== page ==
Image: Scott Olson (Getty)

A report earlier this week that vape giant Juul was in talks with Altria for a minority stake in its company apparently hasn’t jibed well internally.

According to screenshots reportedly obtained by Axios of internal conversations between Juul employees over Slack, some employees initially raised questions over the legitimacy of the reports. Others reportedly claimed that such a deal would be a “deal with the devil” and would stand in opposition to Juul’s ostensible ethos of helping people wean themselves off of traditional cigarettes. And they’re right.

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“JUUL Labs is committed to improving the lives of the world’s one billion adult smokers, with the ultimate goal of eliminating cigarettes,” Juul’s CEO Kevin Burns said in a statement in November, adding that the company aimed to be “the off-ramp for adult smokers to switch from cigarettes.”

The Wall Street Journal first reported the rumored deal between Juul and Altria, Marlboro’s parent company and one of the largest makers of tobacco products in the world, earlier this week. As the Journal noted, such a deal between the two companies “would represent a major reordering of the cigarette industry, which is being roiled by technological innovation and new government regulations.”

That big tobacco is going after Juul’s highly successful and lucrative vape market makes sense. Altria’s reported bid for a significant minority stake could help offset its ever-dwindling market for adult cigarette smokers as more and more people move away from it. According to Axios, Altria has been courting Juul since around the beginning of the year.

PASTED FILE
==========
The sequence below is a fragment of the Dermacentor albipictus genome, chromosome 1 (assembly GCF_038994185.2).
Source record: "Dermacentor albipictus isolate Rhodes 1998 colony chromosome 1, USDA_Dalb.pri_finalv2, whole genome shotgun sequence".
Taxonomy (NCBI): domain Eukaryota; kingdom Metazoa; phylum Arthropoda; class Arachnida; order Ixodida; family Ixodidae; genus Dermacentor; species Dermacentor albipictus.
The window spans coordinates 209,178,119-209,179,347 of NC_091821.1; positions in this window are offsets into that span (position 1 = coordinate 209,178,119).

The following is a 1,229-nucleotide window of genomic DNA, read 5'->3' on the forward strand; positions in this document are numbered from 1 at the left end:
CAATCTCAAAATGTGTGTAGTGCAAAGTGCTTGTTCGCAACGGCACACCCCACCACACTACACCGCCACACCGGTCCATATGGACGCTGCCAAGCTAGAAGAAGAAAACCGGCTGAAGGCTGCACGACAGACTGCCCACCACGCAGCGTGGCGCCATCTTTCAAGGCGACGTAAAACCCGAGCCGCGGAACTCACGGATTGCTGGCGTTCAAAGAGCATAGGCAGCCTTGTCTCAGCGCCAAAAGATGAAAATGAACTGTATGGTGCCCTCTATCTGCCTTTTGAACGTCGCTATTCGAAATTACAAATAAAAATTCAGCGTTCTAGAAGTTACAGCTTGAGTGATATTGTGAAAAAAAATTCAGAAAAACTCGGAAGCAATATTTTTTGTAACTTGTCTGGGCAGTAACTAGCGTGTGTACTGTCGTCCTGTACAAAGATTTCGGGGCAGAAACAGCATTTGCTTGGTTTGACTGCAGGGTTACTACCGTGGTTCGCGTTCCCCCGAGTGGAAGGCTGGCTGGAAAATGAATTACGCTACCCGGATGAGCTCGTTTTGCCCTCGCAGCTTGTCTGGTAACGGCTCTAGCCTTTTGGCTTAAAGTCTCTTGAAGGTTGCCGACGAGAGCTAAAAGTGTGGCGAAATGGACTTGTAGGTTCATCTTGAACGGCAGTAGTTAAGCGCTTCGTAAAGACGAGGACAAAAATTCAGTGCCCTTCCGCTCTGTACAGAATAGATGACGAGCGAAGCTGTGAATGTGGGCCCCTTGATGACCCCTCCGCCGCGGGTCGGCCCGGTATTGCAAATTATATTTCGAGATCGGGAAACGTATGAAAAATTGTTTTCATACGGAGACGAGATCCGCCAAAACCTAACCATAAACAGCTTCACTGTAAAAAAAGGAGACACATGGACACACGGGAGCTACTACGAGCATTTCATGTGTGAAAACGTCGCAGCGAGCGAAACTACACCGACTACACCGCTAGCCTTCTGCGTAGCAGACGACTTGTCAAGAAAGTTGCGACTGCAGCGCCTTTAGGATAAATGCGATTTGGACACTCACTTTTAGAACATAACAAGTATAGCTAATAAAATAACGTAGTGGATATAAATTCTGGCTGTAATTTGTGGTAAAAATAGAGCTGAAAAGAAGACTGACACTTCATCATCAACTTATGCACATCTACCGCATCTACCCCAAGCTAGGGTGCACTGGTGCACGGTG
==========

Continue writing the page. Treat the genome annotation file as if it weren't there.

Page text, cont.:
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“Axios has learned that Altria first approached Juul near the beginning of 2018, offering to invest in the company or even buy it outright for around $5 billion,” the site reported. “Juul rebuffed the initial interest, but Altria remained persistent, regularly coming back with higher price points.”

Internal turmoil at Juul over the possible tie-in arrives at an interesting time in which employees are holding their corporate employers accountable for questionable ethics. An employee strike or all-out mass resignation may be imminent at Google, where hundreds of employees are currently calling for the end to its controversial plan for a censored search product for China. (The company also just overhauled its forced arbitration policies after a separate, high-profile walkout.) Amazon employees continue to protest what they characterize as dangerous and grueling work conditions. And Microsoft employees have continually raised concerns about its decision to offer its technology to the military.

No reports of planned walkouts or employee open letters have yet surfaced following news of a possible partnership between Juul and Altria. But if their Slack messages are any indication, Juul employees already seem to think the rumored deal reeks of hypocrisy.

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A spokesperson for Juul did not immediately return Gizmodo’s request for comment.

[Axios]